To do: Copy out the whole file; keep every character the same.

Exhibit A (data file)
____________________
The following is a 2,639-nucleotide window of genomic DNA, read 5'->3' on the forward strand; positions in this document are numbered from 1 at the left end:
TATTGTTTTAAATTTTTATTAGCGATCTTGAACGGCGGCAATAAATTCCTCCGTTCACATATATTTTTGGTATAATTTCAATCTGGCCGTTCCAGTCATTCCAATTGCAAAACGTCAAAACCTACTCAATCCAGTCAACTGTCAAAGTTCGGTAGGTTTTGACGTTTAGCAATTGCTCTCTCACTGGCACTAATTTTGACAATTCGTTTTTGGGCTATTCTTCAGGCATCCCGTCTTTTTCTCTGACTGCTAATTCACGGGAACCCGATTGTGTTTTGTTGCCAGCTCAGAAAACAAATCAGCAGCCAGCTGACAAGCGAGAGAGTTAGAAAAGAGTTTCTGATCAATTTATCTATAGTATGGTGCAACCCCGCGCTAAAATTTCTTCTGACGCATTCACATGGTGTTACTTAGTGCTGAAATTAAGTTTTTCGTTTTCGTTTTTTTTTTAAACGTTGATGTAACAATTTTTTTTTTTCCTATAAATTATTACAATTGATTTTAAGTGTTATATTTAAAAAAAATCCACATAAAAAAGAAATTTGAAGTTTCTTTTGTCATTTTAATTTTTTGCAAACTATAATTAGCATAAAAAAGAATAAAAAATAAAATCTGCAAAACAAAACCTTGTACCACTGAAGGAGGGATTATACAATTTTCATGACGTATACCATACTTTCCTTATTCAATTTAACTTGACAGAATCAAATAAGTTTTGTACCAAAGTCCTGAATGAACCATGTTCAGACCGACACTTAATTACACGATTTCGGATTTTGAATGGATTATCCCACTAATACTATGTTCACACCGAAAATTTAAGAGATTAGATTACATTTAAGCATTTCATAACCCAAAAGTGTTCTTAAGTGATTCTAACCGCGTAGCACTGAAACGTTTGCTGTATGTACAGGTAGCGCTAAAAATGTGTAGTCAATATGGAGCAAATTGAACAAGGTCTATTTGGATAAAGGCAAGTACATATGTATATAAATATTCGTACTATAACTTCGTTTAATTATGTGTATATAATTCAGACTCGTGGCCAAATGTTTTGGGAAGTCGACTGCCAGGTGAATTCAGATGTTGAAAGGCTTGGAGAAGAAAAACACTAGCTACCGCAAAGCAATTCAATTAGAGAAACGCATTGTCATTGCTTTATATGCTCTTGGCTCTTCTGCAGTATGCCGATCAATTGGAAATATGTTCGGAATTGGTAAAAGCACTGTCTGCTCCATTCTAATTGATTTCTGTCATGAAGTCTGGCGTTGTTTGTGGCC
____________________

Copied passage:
The following is a 2,639-nucleotide window of genomic DNA, read 5'->3' on the forward strand; positions in this document are numbered from 1 at the left end:
TATTGTTTTAAATTTTTATTAGCGATCTTGAACGGCGGCAATAAATTCCTCCGTTCACATATATTTTTGGTATAATTTCAATCTGGCCGTTCCAGTCATTCCAATTGCAAAACGTCAAAACCTACTCAATCCAGTCAACTGTCAAAGTTCGGTAGGTTTTGACGTTTAGCAATTGCTCTCTCACTGGCACTAATTTTGACAATTCGTTTTTGGGCTATTCTTCAGGCATCCCGTCTTTTTCTCTGACTGCTAATTCACGGGAACCCGATTGTGTTTTGTTGCCAGCTCAGAAAACAAATCAGCAGCCAGCTGACAAGCGAGAGAGTTAGAAAAGAGTTTCTGATCAATTTATCTATAGTATGGTGCAACCCCGCGCTAAAATTTCTTCTGACGCATTCACATGGTGTTACTTAGTGCTGAAATTAAGTTTTTCGTTTTCGTTTTTTTTTTAAACGTTGATGTAACAATTTTTTTTTTTCCTATAAATTATTACAATTGATTTTAAGTGTTATATTTAAAAAAAATCCACATAAAAAAGAAATTTGAAGTTTCTTTTGTCATTTTAATTTTTTGCAAACTATAATTAGCATAAAAAAGAATAAAAAATAAAATCTGCAAAACAAAACCTTGTACCACTGAAGGAGGGATTATACAATTTTCATGACGTATACCATACTTTCCTTATTCAATTTAACTTGACAGAATCAAATAAGTTTTGTACCAAAGTCCTGAATGAACCATGTTCAGACCGACACTTAATTACACGATTTCGGATTTTGAATGGATTATCCCACTAATACTATGTTCACACCGAAAATTTAAGAGATTAGATTACATTTAAGCATTTCATAACCCAAAAGTGTTCTTAAGTGATTCTAACCGCGTAGCACTGAAACGTTTGCTGTATGTACAGGTAGCGCTAAAAATGTGTAGTCAATATGGAGCAAATTGAACAAGGTCTATTTGGATAAAGGCAAGTACATATGTATATAAATATTCGTACTATAACTTCGTTTAATTATGTGTATATAATTCAGACTCGTGGCCAAATGTTTTGGGAAGTCGACTGCCAGGTGAATTCAGATGTTGAAAGGCTTGGAGAAGAAAAACACTAGCTACCGCAAAGCAATTCAATTAGAGAAACGCATTGTCATTGCTTTATATGCTCTTGGCTCTTCTGCAGTATGCCGATCAATTGGAAATATGTTCGGAATTGGTAAAAGCACTGTCTGCTCCATTCTAATTGATTTCTGTCATGAAGTCTGGCGTTGTTTGTGGCC